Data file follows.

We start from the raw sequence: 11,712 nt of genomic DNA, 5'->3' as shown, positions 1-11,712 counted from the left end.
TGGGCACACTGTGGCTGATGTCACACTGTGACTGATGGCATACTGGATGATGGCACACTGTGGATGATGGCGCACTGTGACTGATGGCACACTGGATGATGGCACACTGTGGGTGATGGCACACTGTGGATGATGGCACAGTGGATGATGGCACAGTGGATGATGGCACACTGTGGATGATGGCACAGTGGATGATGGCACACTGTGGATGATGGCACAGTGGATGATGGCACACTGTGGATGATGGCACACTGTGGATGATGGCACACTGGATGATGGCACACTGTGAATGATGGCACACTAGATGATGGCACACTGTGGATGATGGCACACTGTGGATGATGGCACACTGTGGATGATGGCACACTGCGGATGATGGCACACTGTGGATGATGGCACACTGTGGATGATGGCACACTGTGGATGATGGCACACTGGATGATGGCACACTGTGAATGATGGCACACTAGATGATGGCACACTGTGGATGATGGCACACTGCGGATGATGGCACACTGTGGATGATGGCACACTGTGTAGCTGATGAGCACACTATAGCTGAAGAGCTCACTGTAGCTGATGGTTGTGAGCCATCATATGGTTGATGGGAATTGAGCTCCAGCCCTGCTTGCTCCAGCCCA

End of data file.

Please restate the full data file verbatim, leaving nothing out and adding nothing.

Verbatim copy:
We start from the raw sequence: 11,712 nt of genomic DNA, 5'->3' as shown, positions 1-11,712 counted from the left end.
TGGGCACACTGTGGCTGATGTCACACTGTGACTGATGGCATACTGGATGATGGCACACTGTGGATGATGGCGCACTGTGACTGATGGCACACTGGATGATGGCACACTGTGGGTGATGGCACACTGTGGATGATGGCACAGTGGATGATGGCACAGTGGATGATGGCACACTGTGGATGATGGCACAGTGGATGATGGCACACTGTGGATGATGGCACAGTGGATGATGGCACACTGTGGATGATGGCACACTGTGGATGATGGCACACTGGATGATGGCACACTGTGAATGATGGCACACTAGATGATGGCACACTGTGGATGATGGCACACTGTGGATGATGGCACACTGTGGATGATGGCACACTGCGGATGATGGCACACTGTGGATGATGGCACACTGTGGATGATGGCACACTGTGGATGATGGCACACTGGATGATGGCACACTGTGAATGATGGCACACTAGATGATGGCACACTGTGGATGATGGCACACTGCGGATGATGGCACACTGTGGATGATGGCACACTGTGTAGCTGATGAGCACACTATAGCTGAAGAGCTCACTGTAGCTGATGGTTGTGAGCCATCATATGGTTGATGGGAATTGAGCTCCAGCCCTGCTTGCTCCAGCCCA